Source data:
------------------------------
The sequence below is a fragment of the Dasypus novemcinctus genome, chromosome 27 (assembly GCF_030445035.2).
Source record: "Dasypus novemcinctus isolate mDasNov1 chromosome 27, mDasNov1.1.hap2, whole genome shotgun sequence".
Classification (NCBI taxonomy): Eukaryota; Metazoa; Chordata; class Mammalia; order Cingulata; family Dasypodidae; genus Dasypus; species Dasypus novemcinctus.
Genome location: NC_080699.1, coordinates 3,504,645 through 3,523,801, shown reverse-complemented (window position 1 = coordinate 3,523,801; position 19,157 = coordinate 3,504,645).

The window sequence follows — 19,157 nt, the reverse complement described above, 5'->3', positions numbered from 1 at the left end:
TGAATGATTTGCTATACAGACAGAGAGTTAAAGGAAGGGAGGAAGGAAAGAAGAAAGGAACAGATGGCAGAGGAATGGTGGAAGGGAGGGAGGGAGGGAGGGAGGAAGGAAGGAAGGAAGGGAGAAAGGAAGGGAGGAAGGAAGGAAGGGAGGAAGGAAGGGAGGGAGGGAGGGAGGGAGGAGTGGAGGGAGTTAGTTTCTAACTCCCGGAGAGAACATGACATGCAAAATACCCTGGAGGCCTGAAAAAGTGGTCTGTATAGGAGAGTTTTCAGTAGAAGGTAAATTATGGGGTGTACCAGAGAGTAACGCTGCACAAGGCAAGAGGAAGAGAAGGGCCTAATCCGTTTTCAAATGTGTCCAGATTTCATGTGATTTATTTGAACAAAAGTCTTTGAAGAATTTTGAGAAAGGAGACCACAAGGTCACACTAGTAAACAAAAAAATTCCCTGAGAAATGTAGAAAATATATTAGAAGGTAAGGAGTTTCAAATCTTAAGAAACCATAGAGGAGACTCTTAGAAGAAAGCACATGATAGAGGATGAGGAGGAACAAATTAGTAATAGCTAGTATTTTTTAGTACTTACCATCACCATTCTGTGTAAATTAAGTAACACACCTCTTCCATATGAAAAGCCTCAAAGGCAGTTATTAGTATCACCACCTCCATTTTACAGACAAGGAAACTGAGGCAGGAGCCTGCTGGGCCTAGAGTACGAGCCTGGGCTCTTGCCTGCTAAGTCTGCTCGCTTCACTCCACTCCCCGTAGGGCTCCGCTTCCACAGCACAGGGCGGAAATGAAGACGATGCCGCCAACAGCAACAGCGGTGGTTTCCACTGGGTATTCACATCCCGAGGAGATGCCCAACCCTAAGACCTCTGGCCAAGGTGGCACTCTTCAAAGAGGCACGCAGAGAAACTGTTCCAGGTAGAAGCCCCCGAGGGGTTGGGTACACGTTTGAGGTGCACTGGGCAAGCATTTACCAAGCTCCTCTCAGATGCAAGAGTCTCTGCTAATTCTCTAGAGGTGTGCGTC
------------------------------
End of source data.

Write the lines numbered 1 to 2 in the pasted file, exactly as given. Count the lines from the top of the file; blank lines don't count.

The sequence below is a fragment of the Dasypus novemcinctus genome, chromosome 27 (assembly GCF_030445035.2).
Source record: "Dasypus novemcinctus isolate mDasNov1 chromosome 27, mDasNov1.1.hap2, whole genome shotgun sequence".